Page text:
A Soldier’s Right: The Turmoil of Gay Servicemen in the Military
In the movie The Strange History of Don’t Ask Don’t Tell, the chronicle of a demographic of one of the most hidden and misrepresented group of people in America’s history is brought to a light so clear and yet so subdued, that you might wonder how this subject might have been considered an issue at all in our nation’s history. in an otherwise unrewarding societal role the story is incredibly evocative in its retelling of the struggle for free self identity many a homosexual soldier may have encountered in their service. In History of Don’t Ask Don’t Tell, this story gay rights, and thus human rights, is brought to life by the rhetoric conveyed by each and every testimony, admittance and memory retold by a multitude of mostly gay veterans. In comparison to some of the more well known and documented civil rights efforts, I find that the concept of freedom to express one’s sexual orientation is an incredibly unique and intriguing effort, especially in the cultural context of the military. Overall, throughout the journey from taboo to awareness, the gay men and women who serve and who have served our country for centuries are given a voice in which to express the incessant and depraved attitude with which they were treated by the mighty and just United States government.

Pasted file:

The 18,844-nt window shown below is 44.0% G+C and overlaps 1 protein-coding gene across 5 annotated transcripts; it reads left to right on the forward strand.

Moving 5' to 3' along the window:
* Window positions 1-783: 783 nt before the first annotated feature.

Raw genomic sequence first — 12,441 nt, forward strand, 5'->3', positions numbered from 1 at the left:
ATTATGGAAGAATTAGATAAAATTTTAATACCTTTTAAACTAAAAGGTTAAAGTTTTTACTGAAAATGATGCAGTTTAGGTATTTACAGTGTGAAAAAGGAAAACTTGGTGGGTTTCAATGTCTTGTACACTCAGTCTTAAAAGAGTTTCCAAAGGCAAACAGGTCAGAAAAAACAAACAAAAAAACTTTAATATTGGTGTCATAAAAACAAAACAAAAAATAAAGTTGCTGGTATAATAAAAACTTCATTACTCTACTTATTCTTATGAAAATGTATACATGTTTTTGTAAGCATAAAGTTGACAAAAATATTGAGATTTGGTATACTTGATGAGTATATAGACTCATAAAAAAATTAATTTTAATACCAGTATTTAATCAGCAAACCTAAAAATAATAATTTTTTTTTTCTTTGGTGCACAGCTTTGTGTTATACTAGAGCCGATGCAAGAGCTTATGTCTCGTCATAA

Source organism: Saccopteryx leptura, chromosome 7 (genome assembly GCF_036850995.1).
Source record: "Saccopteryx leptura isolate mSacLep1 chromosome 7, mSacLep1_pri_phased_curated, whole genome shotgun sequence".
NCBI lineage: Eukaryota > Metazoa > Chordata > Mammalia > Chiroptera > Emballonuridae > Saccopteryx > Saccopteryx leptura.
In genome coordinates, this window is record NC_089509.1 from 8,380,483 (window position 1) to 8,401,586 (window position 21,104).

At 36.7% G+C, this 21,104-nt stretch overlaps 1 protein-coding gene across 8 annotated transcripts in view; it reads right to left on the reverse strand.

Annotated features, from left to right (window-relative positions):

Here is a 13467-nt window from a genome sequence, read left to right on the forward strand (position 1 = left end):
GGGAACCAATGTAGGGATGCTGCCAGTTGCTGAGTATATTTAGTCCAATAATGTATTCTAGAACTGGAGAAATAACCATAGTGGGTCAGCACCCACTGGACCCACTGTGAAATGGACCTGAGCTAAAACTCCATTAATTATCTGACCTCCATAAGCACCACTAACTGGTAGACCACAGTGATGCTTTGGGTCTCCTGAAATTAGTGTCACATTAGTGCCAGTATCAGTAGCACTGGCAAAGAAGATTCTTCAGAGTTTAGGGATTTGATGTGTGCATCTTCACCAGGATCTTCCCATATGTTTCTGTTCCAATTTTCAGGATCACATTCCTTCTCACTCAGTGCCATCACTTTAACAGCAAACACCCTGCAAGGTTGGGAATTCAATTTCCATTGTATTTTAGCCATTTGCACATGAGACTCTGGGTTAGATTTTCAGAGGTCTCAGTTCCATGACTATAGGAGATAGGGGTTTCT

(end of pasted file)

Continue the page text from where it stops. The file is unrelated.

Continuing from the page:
Debates about the place of LGBT people in American society have become a constant feature of public discourse. Though much of the focus of recent debates has been on the right to marry, the struggle of homosexuals to serve openly in the United States military has a long and conflicted history. The specific exclusion of LGBT people from the opportunity to serve their country -- as opposed to laws banning same-sex behavior -- was incorporated into the military's codes during WWII. Since the 1950s LGBT activists and veterans struggled to overturn these discriminatory policies.